I’d cut myself like crazy because I wanted some expression of how bad I hurt. The reality was if people looked at me and saw me scratched, cut and bleeding, I hoped that they’d say, “You must be hurting so bad inside to do something like that to yourself.” I wanted them to look at me and say, “Holy shit, I get it, you’re going through some serious stuff.”
That’s all I ever wanted.
My suicide attempt at 20 wasn’t a rash decision. It was something I’d thought about for months. My life was going to end, and that was okay. I didn’t want to hurt anybody or upset anybody, I just wanted to leave — to calmly and politely bow out. There was nothing symbolic, and no particular reason for when I did it. That was just the day I was done. It wasn’t a bad day or anything. I just knew it was coming, and I was at peace.
That was the most dangerous thing — I was very comfortable with the decision.
I’d moved in with my dad and his girlfriend, and I was paying rent there. One night I went home and that was it: I did what I had to do. The suicide-prevention field discourages people from talking about means or methods, so the way I describe it, which I’ve been told is okay, is I say I filled my body with pills and then I went to sleep. I was on disability at the time for a degenerative bone issue in my back, and I’d saved about three months of medication. My father found me the next morning. I wasn’t responding so they called an ambulance. I was in and out of consciousness a lot for the next three days.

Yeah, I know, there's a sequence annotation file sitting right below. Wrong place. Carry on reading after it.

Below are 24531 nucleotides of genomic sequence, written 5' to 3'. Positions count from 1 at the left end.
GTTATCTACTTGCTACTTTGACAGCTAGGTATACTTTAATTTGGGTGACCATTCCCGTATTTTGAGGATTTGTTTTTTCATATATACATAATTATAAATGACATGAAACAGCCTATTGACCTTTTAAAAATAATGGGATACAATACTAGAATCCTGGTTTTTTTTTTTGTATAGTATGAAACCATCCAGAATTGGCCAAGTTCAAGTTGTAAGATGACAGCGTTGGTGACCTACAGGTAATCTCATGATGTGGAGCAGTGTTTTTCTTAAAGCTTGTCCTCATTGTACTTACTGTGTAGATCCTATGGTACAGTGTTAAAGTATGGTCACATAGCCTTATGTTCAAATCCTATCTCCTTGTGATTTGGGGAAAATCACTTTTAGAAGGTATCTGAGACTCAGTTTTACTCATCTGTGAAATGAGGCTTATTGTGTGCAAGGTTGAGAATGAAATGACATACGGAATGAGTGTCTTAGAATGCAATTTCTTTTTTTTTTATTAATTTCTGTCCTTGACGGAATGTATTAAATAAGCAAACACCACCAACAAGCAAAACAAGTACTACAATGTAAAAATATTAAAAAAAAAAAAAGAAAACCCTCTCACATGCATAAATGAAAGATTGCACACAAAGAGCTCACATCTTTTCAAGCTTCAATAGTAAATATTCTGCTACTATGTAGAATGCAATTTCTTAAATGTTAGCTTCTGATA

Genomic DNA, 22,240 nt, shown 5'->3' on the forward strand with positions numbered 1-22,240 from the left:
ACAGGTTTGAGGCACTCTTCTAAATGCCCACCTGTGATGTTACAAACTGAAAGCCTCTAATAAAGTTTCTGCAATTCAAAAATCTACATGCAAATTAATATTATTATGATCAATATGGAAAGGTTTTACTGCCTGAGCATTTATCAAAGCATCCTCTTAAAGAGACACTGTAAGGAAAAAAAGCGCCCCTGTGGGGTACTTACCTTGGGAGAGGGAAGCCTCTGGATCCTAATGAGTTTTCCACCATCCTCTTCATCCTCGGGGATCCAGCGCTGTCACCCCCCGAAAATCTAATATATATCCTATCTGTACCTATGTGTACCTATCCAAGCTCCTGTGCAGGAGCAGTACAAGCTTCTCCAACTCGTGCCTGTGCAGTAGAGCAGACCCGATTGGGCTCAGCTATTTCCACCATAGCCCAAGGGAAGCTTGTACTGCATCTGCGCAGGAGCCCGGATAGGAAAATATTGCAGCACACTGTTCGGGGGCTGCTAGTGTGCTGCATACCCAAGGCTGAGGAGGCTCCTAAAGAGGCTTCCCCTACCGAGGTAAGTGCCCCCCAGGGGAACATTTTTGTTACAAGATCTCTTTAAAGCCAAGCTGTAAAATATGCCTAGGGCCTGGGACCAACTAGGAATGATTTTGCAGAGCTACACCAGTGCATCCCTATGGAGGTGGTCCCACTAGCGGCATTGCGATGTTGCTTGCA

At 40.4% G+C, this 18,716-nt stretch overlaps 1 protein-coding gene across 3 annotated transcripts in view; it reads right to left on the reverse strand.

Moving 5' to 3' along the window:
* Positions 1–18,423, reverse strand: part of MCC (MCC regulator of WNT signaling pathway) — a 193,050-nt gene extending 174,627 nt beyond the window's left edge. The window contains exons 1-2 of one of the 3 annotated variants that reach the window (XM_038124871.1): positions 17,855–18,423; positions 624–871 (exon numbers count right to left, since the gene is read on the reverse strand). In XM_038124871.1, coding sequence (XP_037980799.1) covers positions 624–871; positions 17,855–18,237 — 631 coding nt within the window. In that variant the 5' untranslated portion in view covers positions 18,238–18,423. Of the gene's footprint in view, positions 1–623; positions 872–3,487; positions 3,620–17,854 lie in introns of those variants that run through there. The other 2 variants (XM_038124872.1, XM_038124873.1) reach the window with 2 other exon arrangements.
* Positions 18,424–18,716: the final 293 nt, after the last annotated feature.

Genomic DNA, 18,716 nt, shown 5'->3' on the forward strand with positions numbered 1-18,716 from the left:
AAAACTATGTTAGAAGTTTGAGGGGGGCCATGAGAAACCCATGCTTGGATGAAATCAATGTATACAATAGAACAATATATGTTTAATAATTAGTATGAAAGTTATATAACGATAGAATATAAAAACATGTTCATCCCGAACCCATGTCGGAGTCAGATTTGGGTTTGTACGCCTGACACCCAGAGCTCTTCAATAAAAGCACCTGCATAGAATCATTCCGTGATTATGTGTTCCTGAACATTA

There’s no moment that I can say changed me, but if there was anything, it was when I was in the intensive care unit. My brother was sitting next to me. He and I have this weird relationship where we don’t know how to communicate with each other. Now, though, he was really upset. He looked at me and said, “What’s it gonna take to make you want to stay?”